Berejiklian indicated she wants some 1,000 people to arrive weekly in order to support business in the state, beginning from January.

“A lot of our universities will have to actually axe jobs… especially regional universities”

“If we can’t bring in international students, universities will have to lose staff, lose jobs,” she said, as she urged more states to “lift their game” to increase the country’s quarantine capacity for both international students and Australian citizens.

“NSW would like to look at things that boost our economy… not just returning Aussies,” she said. “We would like to start that as soon as we can in the new year but obviously that’s up to the federal government to let us do that.”

The prime minister of Australia Scott Morrison recently said that priority would be given to citizens and residents at the country’s border.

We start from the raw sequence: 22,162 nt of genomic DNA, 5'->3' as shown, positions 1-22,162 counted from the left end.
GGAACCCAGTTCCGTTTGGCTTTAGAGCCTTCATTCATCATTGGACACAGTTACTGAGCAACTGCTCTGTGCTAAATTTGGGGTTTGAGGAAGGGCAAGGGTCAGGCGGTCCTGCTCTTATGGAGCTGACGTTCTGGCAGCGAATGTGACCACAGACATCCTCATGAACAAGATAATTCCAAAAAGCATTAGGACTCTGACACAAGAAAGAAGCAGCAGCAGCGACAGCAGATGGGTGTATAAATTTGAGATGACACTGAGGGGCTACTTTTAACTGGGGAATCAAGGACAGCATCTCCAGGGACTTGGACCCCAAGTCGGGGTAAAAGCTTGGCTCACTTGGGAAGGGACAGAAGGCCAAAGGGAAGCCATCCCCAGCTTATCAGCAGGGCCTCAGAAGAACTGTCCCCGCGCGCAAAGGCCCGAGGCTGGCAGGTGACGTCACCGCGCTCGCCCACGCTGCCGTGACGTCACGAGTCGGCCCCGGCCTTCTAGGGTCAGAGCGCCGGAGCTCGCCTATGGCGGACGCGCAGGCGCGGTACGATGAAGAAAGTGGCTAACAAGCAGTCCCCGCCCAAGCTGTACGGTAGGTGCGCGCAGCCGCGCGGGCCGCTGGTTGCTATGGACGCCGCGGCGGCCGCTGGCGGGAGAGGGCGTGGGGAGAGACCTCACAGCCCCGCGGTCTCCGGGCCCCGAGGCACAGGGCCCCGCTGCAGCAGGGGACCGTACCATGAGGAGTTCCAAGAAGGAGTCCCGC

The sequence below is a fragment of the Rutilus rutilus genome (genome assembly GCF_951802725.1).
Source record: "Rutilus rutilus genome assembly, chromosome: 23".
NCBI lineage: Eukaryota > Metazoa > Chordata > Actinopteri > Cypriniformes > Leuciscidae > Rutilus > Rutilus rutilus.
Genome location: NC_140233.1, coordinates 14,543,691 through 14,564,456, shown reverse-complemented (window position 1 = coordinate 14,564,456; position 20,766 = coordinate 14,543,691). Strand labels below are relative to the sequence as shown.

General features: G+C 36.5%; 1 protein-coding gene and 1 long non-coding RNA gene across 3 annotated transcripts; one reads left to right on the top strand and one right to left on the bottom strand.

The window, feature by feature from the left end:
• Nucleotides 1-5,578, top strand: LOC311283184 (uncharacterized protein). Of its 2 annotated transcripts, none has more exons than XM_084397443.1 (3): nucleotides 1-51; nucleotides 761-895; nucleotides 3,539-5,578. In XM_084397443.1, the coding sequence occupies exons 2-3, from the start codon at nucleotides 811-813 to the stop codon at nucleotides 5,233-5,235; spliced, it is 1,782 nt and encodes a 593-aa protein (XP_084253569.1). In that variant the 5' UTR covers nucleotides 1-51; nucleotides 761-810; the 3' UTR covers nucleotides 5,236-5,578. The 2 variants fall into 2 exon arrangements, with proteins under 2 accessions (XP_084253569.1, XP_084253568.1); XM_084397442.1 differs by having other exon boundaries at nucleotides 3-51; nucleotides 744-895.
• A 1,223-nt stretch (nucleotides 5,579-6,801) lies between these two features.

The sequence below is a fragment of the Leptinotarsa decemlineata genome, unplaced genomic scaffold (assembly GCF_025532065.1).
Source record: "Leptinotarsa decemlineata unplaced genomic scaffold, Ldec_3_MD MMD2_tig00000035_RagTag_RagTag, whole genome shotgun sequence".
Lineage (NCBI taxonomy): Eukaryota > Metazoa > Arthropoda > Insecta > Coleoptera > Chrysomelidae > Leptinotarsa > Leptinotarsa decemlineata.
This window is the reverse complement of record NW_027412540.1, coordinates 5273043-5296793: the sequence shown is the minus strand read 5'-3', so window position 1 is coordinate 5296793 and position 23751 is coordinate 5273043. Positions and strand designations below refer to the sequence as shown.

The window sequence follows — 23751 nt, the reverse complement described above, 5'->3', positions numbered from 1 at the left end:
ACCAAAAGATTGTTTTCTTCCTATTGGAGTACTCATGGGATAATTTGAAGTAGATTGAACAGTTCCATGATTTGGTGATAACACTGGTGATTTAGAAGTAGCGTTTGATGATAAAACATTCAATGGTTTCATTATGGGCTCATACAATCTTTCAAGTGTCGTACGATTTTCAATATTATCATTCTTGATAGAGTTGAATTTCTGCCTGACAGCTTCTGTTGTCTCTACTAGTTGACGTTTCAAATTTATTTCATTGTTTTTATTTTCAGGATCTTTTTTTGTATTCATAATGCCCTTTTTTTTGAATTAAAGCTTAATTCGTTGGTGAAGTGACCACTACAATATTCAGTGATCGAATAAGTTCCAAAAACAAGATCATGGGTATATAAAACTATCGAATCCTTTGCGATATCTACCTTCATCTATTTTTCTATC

“If other states lifted their game and had more returning Aussies, that would allow the economic powerhouse of NSW to bring back students and keep universities employing people,” Berejiklian added.

“A lot of our universities will have to actually axe jobs if we don’t [open borders], especially regional universities, I don’t want to see that happen,” she said.

A leading education think tank recently calculated that the country could lose around 50% of its international student population by mid 2021 if the borders remain closed.

CEO of International Education Association of Australia Phil Honeywood added that the state has been been accepting 80% of all returning Australian citizens.

“Time for other states to do some heavy lifting so international students can return!” he wrote on Twitter.

International students have also started a petition calling for Australia to help its international students return to the country due to the “extreme stress” they have endured since Morrison urged international students to consider returning home if they could not support themselves in the country.

As part of NSW government’s Covid-19 economic recovery, more than $273.6 million to be invested through to June 2024 – $18.2 million of which will go to Study NSW to support the state’s international education sector.

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